The trial court made the following finding in connection therewith:

"That on February 16, 1962, Snow and Broadway entered into a written agreement whereby the obligations of Snow under the October 23, 1961 agreement were extended, and Snow agreed to assume additional obligations that Stagner owed Broadway and to pay other obligations incurred by him, and did execute and deliver to the First National Bank in Albuquerque [held in its name on behalf of Broadway, and since transferred to it] a promissory note in the amount of $327,500.00, a promissory note to Broadway Lumber Company, a corporation, in the amount of $25,000.00, and did pay $7,520.89 as interest on the promissory notes executed by Snow under the October 23, 1961 agreement. That Broadway, in consideration therefor, did forego the right of suit against Snow for the notes delivered under the October 23, 1961 agreement."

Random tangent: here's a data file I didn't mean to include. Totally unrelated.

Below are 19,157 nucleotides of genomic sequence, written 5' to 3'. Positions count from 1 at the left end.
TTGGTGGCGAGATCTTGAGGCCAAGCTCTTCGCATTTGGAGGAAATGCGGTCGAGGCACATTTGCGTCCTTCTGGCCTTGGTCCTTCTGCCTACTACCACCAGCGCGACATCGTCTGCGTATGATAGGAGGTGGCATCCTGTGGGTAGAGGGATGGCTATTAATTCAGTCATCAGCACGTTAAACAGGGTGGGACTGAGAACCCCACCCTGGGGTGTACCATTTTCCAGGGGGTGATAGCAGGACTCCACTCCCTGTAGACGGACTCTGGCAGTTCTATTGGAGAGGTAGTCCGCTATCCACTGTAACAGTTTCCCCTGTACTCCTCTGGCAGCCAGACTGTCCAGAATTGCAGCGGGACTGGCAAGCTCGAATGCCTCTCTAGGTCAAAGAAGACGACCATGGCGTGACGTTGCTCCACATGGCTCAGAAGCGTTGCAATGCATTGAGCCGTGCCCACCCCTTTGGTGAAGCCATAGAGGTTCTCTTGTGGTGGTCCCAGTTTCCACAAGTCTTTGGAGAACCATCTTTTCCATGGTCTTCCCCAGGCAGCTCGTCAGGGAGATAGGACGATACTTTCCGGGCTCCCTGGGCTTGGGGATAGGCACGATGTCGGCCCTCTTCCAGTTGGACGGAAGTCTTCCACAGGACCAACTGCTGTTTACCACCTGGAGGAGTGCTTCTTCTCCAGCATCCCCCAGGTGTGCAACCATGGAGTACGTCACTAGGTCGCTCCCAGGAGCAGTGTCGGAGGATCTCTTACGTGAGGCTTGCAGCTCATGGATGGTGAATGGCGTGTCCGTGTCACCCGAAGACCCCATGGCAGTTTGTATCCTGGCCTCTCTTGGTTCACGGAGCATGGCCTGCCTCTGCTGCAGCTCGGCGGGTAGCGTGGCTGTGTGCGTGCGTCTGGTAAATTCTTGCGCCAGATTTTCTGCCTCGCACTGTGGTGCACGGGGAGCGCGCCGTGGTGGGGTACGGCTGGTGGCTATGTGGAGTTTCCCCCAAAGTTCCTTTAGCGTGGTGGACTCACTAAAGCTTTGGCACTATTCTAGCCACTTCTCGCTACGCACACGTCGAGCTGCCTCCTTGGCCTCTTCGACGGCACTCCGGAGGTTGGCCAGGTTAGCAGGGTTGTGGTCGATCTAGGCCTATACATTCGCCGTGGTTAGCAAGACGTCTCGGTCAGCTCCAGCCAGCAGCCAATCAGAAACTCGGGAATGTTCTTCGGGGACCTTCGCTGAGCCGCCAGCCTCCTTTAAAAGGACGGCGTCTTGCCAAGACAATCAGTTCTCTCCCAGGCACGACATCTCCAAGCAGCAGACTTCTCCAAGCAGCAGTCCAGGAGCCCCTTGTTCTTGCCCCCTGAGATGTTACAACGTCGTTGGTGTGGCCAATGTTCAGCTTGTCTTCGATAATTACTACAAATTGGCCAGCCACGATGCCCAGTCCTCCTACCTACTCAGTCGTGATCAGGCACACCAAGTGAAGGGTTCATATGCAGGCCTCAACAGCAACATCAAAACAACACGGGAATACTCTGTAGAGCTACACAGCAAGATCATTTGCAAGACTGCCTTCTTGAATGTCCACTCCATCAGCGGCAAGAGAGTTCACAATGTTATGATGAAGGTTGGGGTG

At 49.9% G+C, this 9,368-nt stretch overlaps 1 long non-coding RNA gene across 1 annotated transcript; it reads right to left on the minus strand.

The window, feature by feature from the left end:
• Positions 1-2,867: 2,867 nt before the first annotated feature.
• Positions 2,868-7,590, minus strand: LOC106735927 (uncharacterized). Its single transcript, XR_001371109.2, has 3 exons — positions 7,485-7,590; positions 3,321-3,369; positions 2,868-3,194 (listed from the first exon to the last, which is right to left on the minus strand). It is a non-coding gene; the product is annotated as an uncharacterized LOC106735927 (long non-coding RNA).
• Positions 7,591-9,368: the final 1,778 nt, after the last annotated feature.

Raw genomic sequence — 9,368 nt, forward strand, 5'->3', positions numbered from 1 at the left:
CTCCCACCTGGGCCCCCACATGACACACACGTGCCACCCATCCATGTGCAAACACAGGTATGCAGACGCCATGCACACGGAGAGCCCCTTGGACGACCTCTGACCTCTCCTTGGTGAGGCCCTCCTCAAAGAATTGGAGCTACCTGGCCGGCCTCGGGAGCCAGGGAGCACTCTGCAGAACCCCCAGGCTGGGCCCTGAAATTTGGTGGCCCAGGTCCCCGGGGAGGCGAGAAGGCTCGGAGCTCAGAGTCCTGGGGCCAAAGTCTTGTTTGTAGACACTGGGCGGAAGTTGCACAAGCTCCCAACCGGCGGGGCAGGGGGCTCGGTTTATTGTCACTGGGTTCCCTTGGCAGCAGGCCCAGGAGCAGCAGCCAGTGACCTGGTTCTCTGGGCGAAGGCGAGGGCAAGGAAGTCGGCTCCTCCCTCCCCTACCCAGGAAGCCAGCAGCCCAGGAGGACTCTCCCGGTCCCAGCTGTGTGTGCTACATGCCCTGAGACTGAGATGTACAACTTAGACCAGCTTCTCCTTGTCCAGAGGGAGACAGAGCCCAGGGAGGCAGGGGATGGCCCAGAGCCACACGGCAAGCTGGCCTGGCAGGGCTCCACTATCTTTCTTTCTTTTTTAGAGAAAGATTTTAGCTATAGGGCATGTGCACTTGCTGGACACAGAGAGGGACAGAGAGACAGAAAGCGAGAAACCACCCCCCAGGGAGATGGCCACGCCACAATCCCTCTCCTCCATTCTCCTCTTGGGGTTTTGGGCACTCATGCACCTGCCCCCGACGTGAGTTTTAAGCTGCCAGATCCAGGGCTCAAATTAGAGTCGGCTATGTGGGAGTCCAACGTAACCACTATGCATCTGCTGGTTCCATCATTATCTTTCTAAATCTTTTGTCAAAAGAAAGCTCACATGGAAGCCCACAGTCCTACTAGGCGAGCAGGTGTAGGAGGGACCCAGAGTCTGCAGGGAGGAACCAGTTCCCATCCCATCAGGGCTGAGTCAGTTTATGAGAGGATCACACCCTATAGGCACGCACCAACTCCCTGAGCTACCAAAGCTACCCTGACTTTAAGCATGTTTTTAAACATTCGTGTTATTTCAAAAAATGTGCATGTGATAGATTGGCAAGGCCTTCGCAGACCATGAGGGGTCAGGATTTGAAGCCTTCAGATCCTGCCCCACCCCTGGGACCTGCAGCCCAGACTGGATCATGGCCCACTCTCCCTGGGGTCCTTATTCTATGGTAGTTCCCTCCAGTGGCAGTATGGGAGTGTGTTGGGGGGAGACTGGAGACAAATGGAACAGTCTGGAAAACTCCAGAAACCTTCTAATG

The trial court also found that Snow paid $175,000.00 on the note of $327,500.00 but nothing more, and that a balance of $194,728.16 principal, together with $46,572.26 interest and $24,130.00 attorney fees were due and owing. In addition, the court found the $25,000.00 note past due and unpaid, and that Broadway was entitled to judgment for the principal amount plus $9,071.58 interest and $3,407.00 attorney fees.

Judgment was entered pursuant to the above findings and for $7,215.64 additional, representing an open account found to be owing, together with interest.